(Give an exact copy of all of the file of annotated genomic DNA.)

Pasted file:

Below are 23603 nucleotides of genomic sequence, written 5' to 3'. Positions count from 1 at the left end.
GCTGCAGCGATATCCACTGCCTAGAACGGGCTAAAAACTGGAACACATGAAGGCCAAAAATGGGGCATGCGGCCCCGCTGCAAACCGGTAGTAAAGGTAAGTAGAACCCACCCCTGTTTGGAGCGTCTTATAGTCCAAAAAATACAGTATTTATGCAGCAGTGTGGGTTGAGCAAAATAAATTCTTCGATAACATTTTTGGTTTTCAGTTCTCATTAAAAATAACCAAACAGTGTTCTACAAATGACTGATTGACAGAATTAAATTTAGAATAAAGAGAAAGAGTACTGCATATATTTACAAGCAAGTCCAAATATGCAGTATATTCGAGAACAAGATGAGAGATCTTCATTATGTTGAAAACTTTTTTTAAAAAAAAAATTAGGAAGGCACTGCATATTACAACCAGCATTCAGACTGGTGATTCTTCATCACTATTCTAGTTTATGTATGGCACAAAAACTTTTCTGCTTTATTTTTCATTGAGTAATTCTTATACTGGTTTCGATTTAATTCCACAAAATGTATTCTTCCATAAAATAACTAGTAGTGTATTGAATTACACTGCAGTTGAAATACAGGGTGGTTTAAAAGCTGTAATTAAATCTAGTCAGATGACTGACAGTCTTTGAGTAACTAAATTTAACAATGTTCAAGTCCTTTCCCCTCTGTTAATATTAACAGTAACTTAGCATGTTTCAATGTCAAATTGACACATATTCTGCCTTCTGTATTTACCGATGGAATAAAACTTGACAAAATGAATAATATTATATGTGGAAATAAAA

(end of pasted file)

Below are 23603 nucleotides of genomic sequence, written 5' to 3'. Positions count from 1 at the left end.
GCTGCAGCGATATCCACTGCCTAGAACGGGCTAAAAACTGGAACACATGAAGGCCAAAAATGGGGCATGCGGCCCCGCTGCAAACCGGTAGTAAAGGTAAGTAGAACCCACCCCTGTTTGGAGCGTCTTATAGTCCAAAAAATACAGTATTTATGCAGCAGTGTGGGTTGAGCAAAATAAATTCTTCGATAACATTTTTGGTTTTCAGTTCTCATTAAAAATAACCAAACAGTGTTCTACAAATGACTGATTGACAGAATTAAATTTAGAATAAAGAGAAAGAGTACTGCATATATTTACAAGCAAGTCCAAATATGCAGTATATTCGAGAACAAGATGAGAGATCTTCATTATGTTGAAAACTTTTTTTAAAAAAAAAATTAGGAAGGCACTGCATATTACAACCAGCATTCAGACTGGTGATTCTTCATCACTATTCTAGTTTATGTATGGCACAAAAACTTTTCTGCTTTATTTTTCATTGAGTAATTCTTATACTGGTTTCGATTTAATTCCACAAAATGTATTCTTCCATAAAATAACTAGTAGTGTATTGAATTACACTGCAGTTGAAATACAGGGTGGTTTAAAAGCTGTAATTAAATCTAGTCAGATGACTGACAGTCTTTGAGTAACTAAATTTAACAATGTTCAAGTCCTTTCCCCTCTGTTAATATTAACAGTAACTTAGCATGTTTCAATGTCAAATTGACACATATTCTGCCTTCTGTATTTACCGATGGAATAAAACTTGACAAAATGAATAATATTATATGTGGAAATAAAA